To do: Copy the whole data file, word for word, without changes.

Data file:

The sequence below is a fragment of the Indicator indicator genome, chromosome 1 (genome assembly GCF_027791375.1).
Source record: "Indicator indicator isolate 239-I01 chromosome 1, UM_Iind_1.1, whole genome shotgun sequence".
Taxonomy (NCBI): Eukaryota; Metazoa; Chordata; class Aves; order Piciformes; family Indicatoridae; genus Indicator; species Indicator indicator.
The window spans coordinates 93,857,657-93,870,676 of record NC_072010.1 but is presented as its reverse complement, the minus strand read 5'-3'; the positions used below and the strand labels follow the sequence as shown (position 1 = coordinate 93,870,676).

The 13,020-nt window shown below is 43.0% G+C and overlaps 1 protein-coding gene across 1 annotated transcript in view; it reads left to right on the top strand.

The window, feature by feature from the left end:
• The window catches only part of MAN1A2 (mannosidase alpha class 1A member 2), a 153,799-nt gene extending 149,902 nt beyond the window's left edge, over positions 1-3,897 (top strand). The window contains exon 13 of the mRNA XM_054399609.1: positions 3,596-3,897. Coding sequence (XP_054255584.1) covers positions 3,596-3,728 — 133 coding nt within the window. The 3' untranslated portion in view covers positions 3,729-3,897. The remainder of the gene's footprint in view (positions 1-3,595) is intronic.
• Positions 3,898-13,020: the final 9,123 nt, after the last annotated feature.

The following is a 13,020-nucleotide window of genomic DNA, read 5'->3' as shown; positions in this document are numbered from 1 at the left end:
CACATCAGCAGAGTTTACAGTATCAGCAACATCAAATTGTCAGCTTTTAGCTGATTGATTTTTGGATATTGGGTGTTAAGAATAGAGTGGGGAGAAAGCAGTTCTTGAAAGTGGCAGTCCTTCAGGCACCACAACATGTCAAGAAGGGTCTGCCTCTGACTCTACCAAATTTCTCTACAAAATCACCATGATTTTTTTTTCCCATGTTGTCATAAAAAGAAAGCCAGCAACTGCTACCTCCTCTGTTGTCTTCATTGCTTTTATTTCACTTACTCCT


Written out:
The sequence below is a fragment of the Indicator indicator genome, chromosome 1 (genome assembly GCF_027791375.1).
Source record: "Indicator indicator isolate 239-I01 chromosome 1, UM_Iind_1.1, whole genome shotgun sequence".
Taxonomy (NCBI): Eukaryota; Metazoa; Chordata; class Aves; order Piciformes; family Indicatoridae; genus Indicator; species Indicator indicator.
The window spans coordinates 93,857,657-93,870,676 of record NC_072010.1 but is presented as its reverse complement, the minus strand read 5'-3'; the positions used below and the strand labels follow the sequence as shown (position 1 = coordinate 93,870,676).

The 13,020-nt window shown below is 43.0% G+C and overlaps 1 protein-coding gene across 1 annotated transcript in view; it reads left to right on the top strand.

The window, feature by feature from the left end:
• The window catches only part of MAN1A2 (mannosidase alpha class 1A member 2), a 153,799-nt gene extending 149,902 nt beyond the window's left edge, over positions 1-3,897 (top strand). The window contains exon 13 of the mRNA XM_054399609.1: positions 3,596-3,897. Coding sequence (XP_054255584.1) covers positions 3,596-3,728 — 133 coding nt within the window. The 3' untranslated portion in view covers positions 3,729-3,897. The remainder of the gene's footprint in view (positions 1-3,595) is intronic.
• Positions 3,898-13,020: the final 9,123 nt, after the last annotated feature.

The following is a 13,020-nucleotide window of genomic DNA, read 5'->3' as shown; positions in this document are numbered from 1 at the left end:
CACATCAGCAGAGTTTACAGTATCAGCAACATCAAATTGTCAGCTTTTAGCTGATTGATTTTTGGATATTGGGTGTTAAGAATAGAGTGGGGAGAAAGCAGTTCTTGAAAGTGGCAGTCCTTCAGGCACCACAACATGTCAAGAAGGGTCTGCCTCTGACTCTACCAAATTTCTCTACAAAATCACCATGATTTTTTTTTCCCATGTTGTCATAAAAAGAAAGCCAGCAACTGCTACCTCCTCTGTTGTCTTCATTGCTTTTATTTCACTTACTCCT